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backlighting rain yes - but what quality of light to use...?


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#1 Christian Tanner

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Posted 14 November 2007 - 12:03 PM

backlight rain for it to show. so far so good - but:

i was wondering about the back lights quality. soft or hard? big ass buterfly? just some diffusion on the 12K? etc...

but it's not just a question out of curriosity. i'm shooting a music video where it rains inside a house.
i'm trying to light a pretty dim atmosphere. smoke for some beams of light coming in from the narrow windows. just in case you where interested i mean...

many thanx!
cary
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#2 David Mullen ASC

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Posted 14 November 2007 - 12:11 PM

Hard backlight will give the rain a more specular quality. But what matters more is how bright the backlight is, and how directly backlit the angle of the light is. Sort of similar to working with smoke.
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#3 John Holland

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Posted 14 November 2007 - 12:12 PM

Hard back light . !!
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#4 David Mullen ASC

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Posted 14 November 2007 - 12:16 PM

Hard back light . !!


What's sort of funny is that unless the source is a streetlamp or something artificial, hard moonlight on a rainy night makes as much logical sense as sunshine on a rainy day. It's one of those cinematic conventions (moonlight and rain.)
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#5 John Holland

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Posted 14 November 2007 - 12:27 PM

Very true but without that hard backlight you wouldnt see it its one of the few things i think you can get away with in the cheating mode .
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#6 Christian Tanner

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Posted 14 November 2007 - 12:38 PM

thanx david!

any suggestions on what light i should use in the studio? (don't know what range the studio has atm)
imagine the set as a fairly big living room.

i was planing to narrow the shutter angle. any thoughts on a certain angle? how extreme could i go?

last but not least - any thoughts on using smoke AND rain at the same time - i imagine there's nothing to consider at all. but then again - maybe there is :)

thanx again!
cary
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#7 Tim Partridge

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Posted 14 November 2007 - 01:14 PM

If you want an overall even backlit rain effect, make sure that when you backlight the drops that you have maximised spread- light it like you would light a bounce board in that you cover the whole area. If not, you'll get lit "beams" and "shafts" of water like smoke as David said, and they look unintentional, amateurish and take you out of the illusion.

However, as you are going for a mood, surreal interior raining look, so long as your sources outside are side and or backlit (and as John said, hard), the "beams" and "shafts" accident could be a happy one! If so, you don't really need to do much work! :)
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#8 David Mullen ASC

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Posted 14 November 2007 - 01:39 PM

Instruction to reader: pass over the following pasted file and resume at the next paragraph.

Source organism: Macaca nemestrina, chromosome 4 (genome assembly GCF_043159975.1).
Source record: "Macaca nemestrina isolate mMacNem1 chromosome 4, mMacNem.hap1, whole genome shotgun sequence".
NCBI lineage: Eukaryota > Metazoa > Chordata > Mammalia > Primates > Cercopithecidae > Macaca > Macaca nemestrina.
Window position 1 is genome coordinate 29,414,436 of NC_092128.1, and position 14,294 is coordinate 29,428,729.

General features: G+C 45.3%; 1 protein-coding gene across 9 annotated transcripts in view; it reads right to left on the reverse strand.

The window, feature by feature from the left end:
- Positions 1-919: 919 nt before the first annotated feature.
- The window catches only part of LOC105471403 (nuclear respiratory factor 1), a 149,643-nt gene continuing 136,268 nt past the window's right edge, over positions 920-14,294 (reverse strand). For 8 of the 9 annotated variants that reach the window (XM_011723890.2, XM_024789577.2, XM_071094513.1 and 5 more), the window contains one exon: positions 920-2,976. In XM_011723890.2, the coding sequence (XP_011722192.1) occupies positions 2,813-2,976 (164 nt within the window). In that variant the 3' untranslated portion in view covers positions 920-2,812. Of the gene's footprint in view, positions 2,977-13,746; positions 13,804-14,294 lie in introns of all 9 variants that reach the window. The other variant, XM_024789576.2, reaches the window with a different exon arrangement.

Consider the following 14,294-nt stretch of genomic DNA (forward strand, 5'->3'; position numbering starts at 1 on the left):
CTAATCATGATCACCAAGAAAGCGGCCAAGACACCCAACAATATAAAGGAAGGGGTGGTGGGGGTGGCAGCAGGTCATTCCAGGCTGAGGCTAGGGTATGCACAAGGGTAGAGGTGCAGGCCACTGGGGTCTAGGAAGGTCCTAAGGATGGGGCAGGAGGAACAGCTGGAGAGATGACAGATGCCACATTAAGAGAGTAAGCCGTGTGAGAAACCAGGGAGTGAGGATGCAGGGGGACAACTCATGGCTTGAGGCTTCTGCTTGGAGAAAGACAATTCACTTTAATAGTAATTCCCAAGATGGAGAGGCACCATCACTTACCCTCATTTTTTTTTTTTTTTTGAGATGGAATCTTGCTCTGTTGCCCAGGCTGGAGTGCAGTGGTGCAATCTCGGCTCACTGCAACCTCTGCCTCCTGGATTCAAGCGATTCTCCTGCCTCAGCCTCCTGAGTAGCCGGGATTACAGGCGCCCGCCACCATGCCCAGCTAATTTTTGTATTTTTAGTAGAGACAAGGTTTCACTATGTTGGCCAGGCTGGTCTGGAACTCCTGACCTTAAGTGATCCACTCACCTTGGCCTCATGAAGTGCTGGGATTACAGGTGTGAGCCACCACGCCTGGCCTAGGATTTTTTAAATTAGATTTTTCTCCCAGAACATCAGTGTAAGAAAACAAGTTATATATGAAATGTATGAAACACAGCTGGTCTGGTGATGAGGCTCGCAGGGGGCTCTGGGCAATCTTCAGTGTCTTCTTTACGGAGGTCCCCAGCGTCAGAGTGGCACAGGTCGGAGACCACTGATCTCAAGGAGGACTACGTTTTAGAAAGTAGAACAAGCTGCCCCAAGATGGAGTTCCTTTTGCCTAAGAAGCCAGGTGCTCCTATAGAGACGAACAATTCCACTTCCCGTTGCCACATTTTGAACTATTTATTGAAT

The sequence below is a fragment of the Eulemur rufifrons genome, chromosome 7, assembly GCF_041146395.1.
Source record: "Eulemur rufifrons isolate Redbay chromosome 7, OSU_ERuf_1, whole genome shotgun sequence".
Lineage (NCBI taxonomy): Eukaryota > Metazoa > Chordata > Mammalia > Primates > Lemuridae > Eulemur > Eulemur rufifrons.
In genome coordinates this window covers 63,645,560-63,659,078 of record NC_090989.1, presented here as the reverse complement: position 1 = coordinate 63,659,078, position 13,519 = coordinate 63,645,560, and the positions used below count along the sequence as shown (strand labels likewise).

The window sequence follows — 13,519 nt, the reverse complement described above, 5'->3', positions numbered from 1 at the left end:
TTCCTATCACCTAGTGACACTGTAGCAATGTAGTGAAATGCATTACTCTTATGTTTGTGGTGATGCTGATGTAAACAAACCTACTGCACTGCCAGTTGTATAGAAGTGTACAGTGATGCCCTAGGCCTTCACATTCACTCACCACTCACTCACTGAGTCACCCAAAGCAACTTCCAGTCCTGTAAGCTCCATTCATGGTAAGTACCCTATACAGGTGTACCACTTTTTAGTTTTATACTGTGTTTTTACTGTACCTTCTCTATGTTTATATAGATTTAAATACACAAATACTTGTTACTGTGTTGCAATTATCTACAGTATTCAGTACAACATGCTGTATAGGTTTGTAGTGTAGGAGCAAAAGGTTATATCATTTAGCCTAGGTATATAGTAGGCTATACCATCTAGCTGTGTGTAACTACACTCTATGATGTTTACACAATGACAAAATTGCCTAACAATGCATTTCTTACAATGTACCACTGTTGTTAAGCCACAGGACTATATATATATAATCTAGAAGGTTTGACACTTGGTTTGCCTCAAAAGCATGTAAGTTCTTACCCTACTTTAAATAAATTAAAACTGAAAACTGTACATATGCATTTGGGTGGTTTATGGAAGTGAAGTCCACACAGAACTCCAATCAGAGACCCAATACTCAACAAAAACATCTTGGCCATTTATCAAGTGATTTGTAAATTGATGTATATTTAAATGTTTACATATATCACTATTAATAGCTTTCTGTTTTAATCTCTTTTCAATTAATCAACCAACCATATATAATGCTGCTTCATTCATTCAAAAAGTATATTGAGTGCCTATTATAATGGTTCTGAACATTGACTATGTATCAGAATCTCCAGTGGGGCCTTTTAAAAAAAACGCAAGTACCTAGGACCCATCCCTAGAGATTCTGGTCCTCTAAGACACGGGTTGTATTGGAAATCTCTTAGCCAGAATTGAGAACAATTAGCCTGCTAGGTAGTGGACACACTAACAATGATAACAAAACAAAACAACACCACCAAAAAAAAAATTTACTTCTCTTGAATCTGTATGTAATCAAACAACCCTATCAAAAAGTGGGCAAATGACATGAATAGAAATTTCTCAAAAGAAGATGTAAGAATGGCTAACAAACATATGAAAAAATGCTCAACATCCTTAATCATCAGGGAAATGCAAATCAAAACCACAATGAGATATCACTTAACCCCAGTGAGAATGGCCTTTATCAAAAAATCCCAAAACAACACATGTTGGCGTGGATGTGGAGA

There are all sorts of degrees of visibility when lighting rain - the most extreme example would be something like an overexposed xenon searchlight sweeping the rain at a backlit angle. The most subtle would be a soft underexposed backlight.

The problem with rain on a stage is drainage...

As for what size lamps to use for backlit windows at night, it all depends on how big the window is, what the light is simulating, what exposure you want, how bright it needs to look, how far away is the lamp, etc. In one scenario, a tweenie could be too much, but in another, a 10K not enough.
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#9 Christian Tanner

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Posted 14 November 2007 - 02:57 PM

thanx tim!

actually because of what tim said i start to wonder if it makes much sense to go through the trouble of using smoke at all. as the rain would take care of the beams of light already, coming in through the windows, smoke would only create some more depth - but then again, rain is doing that as well...

sorry to stress the topic of the type of light itself. having used nothing but fresnel lights, kinos and open face, i was just wondering if there would be a better type of light to do the job. considering the huge variety of lights out there i mean.

cary
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#10 Jimmy Browning

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Posted 18 March 2008 - 12:05 PM

The problem with rain on a stage is drainage...


DRAAAAAAAIIIIIIIIiiiinage ELI!

Sorry, I couldn't help myself. :P

I recently shot a short film were we had rain on the stage in front of a window. The shot was from outside the "room" looking in through the window. The rain was sufficiently backlit by some fresnels and a kino we had inside the room to augment a practical, and probably a little bit by the soft overhead ambient rig.

Also I'm sure you're aware of the safety issues. Our rain came in through a PVC pipe rig acting as a "rain bar" above the window. The water shot up about an inch or two from the top of the pipe and then fell straight down. Our drainage consisted of a few kiddie pools and a massive amount of towels...

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